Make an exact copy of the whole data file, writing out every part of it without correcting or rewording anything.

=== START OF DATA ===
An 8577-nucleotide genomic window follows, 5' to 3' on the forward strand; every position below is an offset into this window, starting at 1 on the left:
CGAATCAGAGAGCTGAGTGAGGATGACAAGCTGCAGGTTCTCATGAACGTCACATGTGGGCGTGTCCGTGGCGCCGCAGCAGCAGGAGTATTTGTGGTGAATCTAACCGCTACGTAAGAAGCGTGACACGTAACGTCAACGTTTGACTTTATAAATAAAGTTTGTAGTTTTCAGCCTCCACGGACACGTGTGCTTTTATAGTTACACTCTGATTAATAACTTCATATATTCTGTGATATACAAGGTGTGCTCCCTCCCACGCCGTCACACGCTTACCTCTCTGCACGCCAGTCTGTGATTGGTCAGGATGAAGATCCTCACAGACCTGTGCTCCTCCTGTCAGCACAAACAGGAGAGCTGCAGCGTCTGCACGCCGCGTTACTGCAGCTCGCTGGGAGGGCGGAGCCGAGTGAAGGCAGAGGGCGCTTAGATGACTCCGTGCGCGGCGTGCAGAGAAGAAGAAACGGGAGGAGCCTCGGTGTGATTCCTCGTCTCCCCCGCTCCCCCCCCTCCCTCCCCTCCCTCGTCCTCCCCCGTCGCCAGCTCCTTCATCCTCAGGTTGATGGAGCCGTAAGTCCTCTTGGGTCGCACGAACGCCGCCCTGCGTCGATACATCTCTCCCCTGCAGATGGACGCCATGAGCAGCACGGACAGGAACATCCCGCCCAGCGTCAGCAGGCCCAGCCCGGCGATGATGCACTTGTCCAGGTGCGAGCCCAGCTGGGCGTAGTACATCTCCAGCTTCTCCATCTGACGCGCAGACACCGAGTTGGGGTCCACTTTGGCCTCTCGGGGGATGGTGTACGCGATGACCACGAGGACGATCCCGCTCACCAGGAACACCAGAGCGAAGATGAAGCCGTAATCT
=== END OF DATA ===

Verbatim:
An 8577-nucleotide genomic window follows, 5' to 3' on the forward strand; every position below is an offset into this window, starting at 1 on the left:
CGAATCAGAGAGCTGAGTGAGGATGACAAGCTGCAGGTTCTCATGAACGTCACATGTGGGCGTGTCCGTGGCGCCGCAGCAGCAGGAGTATTTGTGGTGAATCTAACCGCTACGTAAGAAGCGTGACACGTAACGTCAACGTTTGACTTTATAAATAAAGTTTGTAGTTTTCAGCCTCCACGGACACGTGTGCTTTTATAGTTACACTCTGATTAATAACTTCATATATTCTGTGATATACAAGGTGTGCTCCCTCCCACGCCGTCACACGCTTACCTCTCTGCACGCCAGTCTGTGATTGGTCAGGATGAAGATCCTCACAGACCTGTGCTCCTCCTGTCAGCACAAACAGGAGAGCTGCAGCGTCTGCACGCCGCGTTACTGCAGCTCGCTGGGAGGGCGGAGCCGAGTGAAGGCAGAGGGCGCTTAGATGACTCCGTGCGCGGCGTGCAGAGAAGAAGAAACGGGAGGAGCCTCGGTGTGATTCCTCGTCTCCCCCGCTCCCCCCCCTCCCTCCCCTCCCTCGTCCTCCCCCGTCGCCAGCTCCTTCATCCTCAGGTTGATGGAGCCGTAAGTCCTCTTGGGTCGCACGAACGCCGCCCTGCGTCGATACATCTCTCCCCTGCAGATGGACGCCATGAGCAGCACGGACAGGAACATCCCGCCCAGCGTCAGCAGGCCCAGCCCGGCGATGATGCACTTGTCCAGGTGCGAGCCCAGCTGGGCGTAGTACATCTCCAGCTTCTCCATCTGACGCGCAGACACCGAGTTGGGGTCCACTTTGGCCTCTCGGGGGATGGTGTACGCGATGACCACGAGGACGATCCCGCTCACCAGGAACACCAGAGCGAAGATGAAGCCGTAATCT